Flexibility, what is it?<br />Can you fit a square peg into a round hole?<br /> Let us say for a moment that you have been assigned a project (that you perceive as a square peg) and you have been asked to fit it into a particular outcome (round hole). I think we can all create a visual in our minds eye. We tend to have one of a number of fixed responses to this type of question.<br />No, I cannot.<br />Defeatist response.<br /> This response come from a mind that has very little willingness to look beyond its own narrow belief system. It has explored all possibilities, there are no other options and I know best. This is the mind that is shut down and arrogant, bound for failure, it is also a mind that most people would not follow over a puddle in the search for greatness.<br /> <br />Give me a big enough hammer and I will try.<br />Reaction response.<br /> A little more flexible, but not much, this individual is used to getting what they want by coercion and manipulation, it is no the same response as "Give me a big enough lever and I will move the world" (Archimedes) Or, maybe it is, you decide. It is a path that utilizes brute force instead of vision and creativity. People around a leader with this mindset tire very quickly.<br /> <br />I will need to re-shape the hole, but I can make it fit.<br />Sophistry response<br /> In order for my project to fit, I must re-shape the organization it is going into. This approach costs corporations in this country millions of dollars every year. No energy is put into finding out if the new approach is either inappropriate or even workable, lets just tear the whole thing down and re-build it around the peg. This approach eats away at the core of an organization because the time and resources that are invested detract from the actual running of the business.<br /> <br />
… Flexibility, what is it?<br />What would be the purpose for the fit and how<br /> did a square peg ever come to be offered to a<br /> round hole in the first place?<br />Curiosity response.<br />Curiosity is the most flexible of all these responses because it seeks to answer fundamental questions first. "For what reason did we make the peg square in the first place"? "Why is it that we are choosing to attempt to fit this project into our organization right now?"<br /> This response challenges the question, i.e. it does not presuppose that the objective is to fit a square peg into a round hole.<br /> The result of asking questions like this is a clearer picture of the situation with which to aid a decision making process.<br />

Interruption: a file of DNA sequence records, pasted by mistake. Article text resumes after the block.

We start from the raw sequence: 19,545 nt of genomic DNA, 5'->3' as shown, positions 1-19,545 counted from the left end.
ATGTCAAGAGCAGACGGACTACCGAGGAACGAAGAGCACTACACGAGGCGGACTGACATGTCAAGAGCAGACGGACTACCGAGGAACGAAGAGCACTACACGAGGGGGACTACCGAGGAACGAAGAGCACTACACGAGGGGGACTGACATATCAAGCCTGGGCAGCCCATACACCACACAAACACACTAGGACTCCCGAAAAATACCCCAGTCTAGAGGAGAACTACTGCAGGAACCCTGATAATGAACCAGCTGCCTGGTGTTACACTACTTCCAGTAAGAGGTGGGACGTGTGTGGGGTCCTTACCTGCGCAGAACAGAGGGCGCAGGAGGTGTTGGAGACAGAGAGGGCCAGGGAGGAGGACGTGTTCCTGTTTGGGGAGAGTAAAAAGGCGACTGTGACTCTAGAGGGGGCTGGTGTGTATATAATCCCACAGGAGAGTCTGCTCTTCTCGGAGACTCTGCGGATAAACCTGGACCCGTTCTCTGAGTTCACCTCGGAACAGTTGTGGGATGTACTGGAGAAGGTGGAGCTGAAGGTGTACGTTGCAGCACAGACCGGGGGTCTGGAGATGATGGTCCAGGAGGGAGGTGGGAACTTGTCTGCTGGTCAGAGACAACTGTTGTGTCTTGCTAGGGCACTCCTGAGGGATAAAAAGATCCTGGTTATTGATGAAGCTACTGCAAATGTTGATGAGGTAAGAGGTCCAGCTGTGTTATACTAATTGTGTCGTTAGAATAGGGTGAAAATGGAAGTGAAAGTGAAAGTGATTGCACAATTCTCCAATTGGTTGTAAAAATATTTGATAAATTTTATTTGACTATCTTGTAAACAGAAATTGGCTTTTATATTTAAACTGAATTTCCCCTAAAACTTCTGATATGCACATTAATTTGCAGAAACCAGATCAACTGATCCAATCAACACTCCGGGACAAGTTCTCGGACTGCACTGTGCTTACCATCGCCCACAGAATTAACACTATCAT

Understand your own communication<br />Good communication skills require a high level of self-awareness. Understanding your personal style of communicating will go a long way toward helping you to create good and lasting impressions on others. By becoming more aware of how others perceive you, you can adapt more readily to their styles of communicating. This does not mean you have to be a chameleon, changing with every personality you meet. Instead, you can make another person more comfortable with you by selecting and emphasizing certain behaviors that fit within your personality and resonate with another.<br /> There are three basic communication styles: <br />Aggressive <br />Passive <br />Assertive <br />
Personality Types<br />Discovering which style best fits you can be done in a number of ways including personality tests such as the Myers-Briggs Type Indicator® (MBTI®) instrument, psychological assessments, and self-assessments.(MBTI, Myers-Briggs, and Myers-Briggs Type Indicator are registered trademarks or trademarks of the Myers-Briggs Type Indicator Trust in the United States and other countries.) <br />
Elements of Aggressive Style<br />Nonverbal Cues <br /><ul><li>Points, shakes finger
Proactive, initiating</li></li></ul><li>Remain Aware…<br />Clearly, the assertive style is the one to strive for. Keep in mind that very few people are all one<br /> or another style. In fact, the aggressive style is essential at certain times such as: when a<br /> decision has to be made quickly; during emergencies; when you know you're right and that <br />fact is crucial; stimulating creativity by designing competitions destined for use in training or to<br /> increase productivity. <br />Passiveness also has its critical applications: when an issue is minor; when the problems caused<br /> by the conflict are greater than the conflict itself; when emotions are running high and it<br /> makes sense to take a break in order to calm down and regain perspective; when your power is<br /> much lower than the other party's; when the other's position is impossible to change for all <br />practical purposes (i.e., government policies, etc.). <br />Remaining aware of your own communication style and fine-tuning it as time goes by gives you<br /> the best chance of success in business and life.<br />
Leadership<br />To my mind there must be, at the bottom of it<br /> all, not an equation, but an utterly simple<br />idea. And to me that idea, when we finally<br />discover it, will be so compelling, so inevitable,<br /> that we will say to one another,<br />“Oh, how beautiful. How could it have been otherwise?”<br />John Archibald Wheeler<br />